I MUST admit that I do consider myself to be somewhat of a social media aficionado, so I was intrigued to see if Mark Zuckerberg’s Threads app would function properly as a replacement for the now frequently glitchy Twitter.

I’ve had Myspace, Bebo, Blogger, Facebook, Instagram, Twitter, the lot - so what’s one more site asking for a dubious amount of data to add to my already sprawling digital footprint?

Well, I did slightly reconsider that after the notice from Meta that signing up to Threads would allow the company access to my health and sensitive information, but journalistic curiosity got the better of me.

READ MORE: Battle of the apps: Threads has potential but Twitter shouldn't be 'written off yet'

And I’m stuck with it now because if I want to delete my profile, I need to delete my Instagram account too. There are too many cat pictures on there for that.

Ever since Elon Musk took over Twitter there have been a myriad of issues and an influx of previously banned users. The rate limit imposed last week, which allowed unverified users to only see 600 tweets a day, was the last straw. I found myself limiting my time on the app, and looking for dopamine hits elsewhere.

Queue Threads arrival in the days that followed, and in the first few hours it did feel somewhat like a revelation. It was simple to use - a stripped-back version of Twitter that took out all of the noise and abuse. Everyone was delighted to be there, wondering what the app would offer.

Yet the lack of hashtags, a search function, and inability to weaponise gifs to comedic effect however, did somewhat detract from its glean.

The National: One meme summed up the first day of Threads perfectlyOne meme summed up the first day of Threads perfectly (Image: Meta)

And, within a few hours as more people signed up through Instagram, there was a definite presence of blue ticked accounts dominating the timeline.

At dinner time, my husband remarked that he was being force fed posts by Paris Hilton, and couldn’t work out how to filter her out. My timeline was also chock full of celebrities, brands and media outlets that I did not follow.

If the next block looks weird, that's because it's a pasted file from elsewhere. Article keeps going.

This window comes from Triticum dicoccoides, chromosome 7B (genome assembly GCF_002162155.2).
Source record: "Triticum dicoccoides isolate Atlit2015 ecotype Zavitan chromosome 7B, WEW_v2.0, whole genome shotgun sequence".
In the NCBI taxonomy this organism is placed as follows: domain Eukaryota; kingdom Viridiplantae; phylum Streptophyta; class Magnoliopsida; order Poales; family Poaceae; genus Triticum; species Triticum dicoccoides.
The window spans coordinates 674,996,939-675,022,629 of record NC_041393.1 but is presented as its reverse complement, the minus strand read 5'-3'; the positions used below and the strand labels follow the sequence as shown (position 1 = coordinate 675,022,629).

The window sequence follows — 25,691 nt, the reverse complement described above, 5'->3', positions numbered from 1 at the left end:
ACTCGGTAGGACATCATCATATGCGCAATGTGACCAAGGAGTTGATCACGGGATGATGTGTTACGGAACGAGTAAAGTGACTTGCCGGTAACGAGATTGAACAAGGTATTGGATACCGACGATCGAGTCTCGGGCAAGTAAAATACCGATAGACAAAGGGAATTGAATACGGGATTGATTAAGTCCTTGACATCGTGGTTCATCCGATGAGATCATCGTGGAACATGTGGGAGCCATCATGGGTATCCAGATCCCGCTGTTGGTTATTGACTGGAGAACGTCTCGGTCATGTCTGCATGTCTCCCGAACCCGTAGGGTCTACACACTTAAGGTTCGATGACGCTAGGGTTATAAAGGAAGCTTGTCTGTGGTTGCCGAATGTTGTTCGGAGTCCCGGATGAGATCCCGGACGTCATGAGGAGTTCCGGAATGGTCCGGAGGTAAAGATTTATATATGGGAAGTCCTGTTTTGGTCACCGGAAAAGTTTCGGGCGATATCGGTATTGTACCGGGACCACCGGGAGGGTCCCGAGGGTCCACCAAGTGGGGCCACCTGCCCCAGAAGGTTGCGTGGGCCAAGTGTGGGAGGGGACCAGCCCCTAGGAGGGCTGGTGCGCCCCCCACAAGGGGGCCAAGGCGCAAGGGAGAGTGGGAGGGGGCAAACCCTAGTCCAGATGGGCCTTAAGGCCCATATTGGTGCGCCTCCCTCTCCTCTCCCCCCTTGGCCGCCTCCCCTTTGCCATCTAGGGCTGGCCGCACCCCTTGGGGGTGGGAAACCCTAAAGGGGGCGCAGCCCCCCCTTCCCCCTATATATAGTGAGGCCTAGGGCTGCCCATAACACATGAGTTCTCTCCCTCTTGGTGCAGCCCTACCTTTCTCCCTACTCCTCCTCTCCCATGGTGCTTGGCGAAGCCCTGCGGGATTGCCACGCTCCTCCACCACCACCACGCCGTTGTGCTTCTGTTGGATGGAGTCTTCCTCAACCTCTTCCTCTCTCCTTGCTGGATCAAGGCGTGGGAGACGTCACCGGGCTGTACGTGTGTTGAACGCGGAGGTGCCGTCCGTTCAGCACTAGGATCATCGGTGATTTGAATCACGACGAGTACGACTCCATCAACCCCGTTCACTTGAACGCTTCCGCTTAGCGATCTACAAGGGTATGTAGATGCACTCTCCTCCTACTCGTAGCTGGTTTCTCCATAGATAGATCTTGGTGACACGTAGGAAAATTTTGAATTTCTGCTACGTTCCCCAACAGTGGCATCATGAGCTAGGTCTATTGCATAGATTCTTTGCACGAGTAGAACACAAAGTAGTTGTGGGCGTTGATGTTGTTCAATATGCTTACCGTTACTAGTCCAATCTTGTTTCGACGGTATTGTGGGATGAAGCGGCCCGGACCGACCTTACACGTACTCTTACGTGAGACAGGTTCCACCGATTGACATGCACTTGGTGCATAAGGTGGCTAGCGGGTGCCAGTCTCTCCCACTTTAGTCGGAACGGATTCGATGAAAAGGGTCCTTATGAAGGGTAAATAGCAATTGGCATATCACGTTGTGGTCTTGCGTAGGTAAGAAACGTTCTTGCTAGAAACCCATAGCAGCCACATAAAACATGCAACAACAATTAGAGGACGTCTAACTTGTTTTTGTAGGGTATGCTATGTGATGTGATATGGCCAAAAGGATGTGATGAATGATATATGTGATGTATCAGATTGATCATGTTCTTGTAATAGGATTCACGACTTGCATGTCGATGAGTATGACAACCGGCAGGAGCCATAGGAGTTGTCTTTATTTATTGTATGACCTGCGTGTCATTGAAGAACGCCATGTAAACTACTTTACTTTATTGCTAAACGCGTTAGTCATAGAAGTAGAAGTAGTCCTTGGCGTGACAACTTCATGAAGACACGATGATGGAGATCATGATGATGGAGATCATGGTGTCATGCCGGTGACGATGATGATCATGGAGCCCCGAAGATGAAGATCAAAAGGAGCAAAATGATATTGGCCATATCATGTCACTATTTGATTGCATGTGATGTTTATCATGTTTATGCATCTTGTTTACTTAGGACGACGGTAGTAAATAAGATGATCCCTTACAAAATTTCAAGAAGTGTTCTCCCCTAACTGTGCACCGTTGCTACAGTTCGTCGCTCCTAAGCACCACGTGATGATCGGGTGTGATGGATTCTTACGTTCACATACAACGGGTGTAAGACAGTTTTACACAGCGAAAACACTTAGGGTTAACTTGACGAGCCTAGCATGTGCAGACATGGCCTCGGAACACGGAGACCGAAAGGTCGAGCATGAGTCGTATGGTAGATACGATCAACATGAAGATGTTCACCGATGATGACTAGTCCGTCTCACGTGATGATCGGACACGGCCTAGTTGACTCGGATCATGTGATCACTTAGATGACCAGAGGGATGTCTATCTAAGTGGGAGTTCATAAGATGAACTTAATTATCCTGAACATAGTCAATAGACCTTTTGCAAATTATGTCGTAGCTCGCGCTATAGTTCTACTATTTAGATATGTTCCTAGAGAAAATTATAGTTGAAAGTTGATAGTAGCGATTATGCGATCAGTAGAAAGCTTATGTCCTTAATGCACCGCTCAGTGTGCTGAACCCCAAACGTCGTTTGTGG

But the real test for Threads came on Friday morning. As a journalist, my prerogative is to spend my time on sites where I can have access to information, see breaking news as it happens, and keep up to date on what politicians are saying.

When it emerged that there was a scurrilous email relating to former Tory chancellor George Osborne’s impending nuptials that had been leaked, it took me less than a few minutes to find the link to it on Twitter.

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There was no sign of The Email, or any chatter or jokes about it, on Threads. You couldn’t search for them even if you wanted to.

While Zuckerberg is framing his latest offering as a friendlier place than Twitter, if it's so sanitised that users can’t even see trending topics and are being force-fed brand engagement, I, and others, will bore quickly.

I’m not writing Threads off, the developers will likely make many tweaks and improvements in the months to come, but I don’t think we’ll see a mass exodus from Twitter just yet, no matter how bad it gets.

It just means I have two micro-blogging sites to keep up with now rather than one.

Whether that's a good thing - I'm still not sure.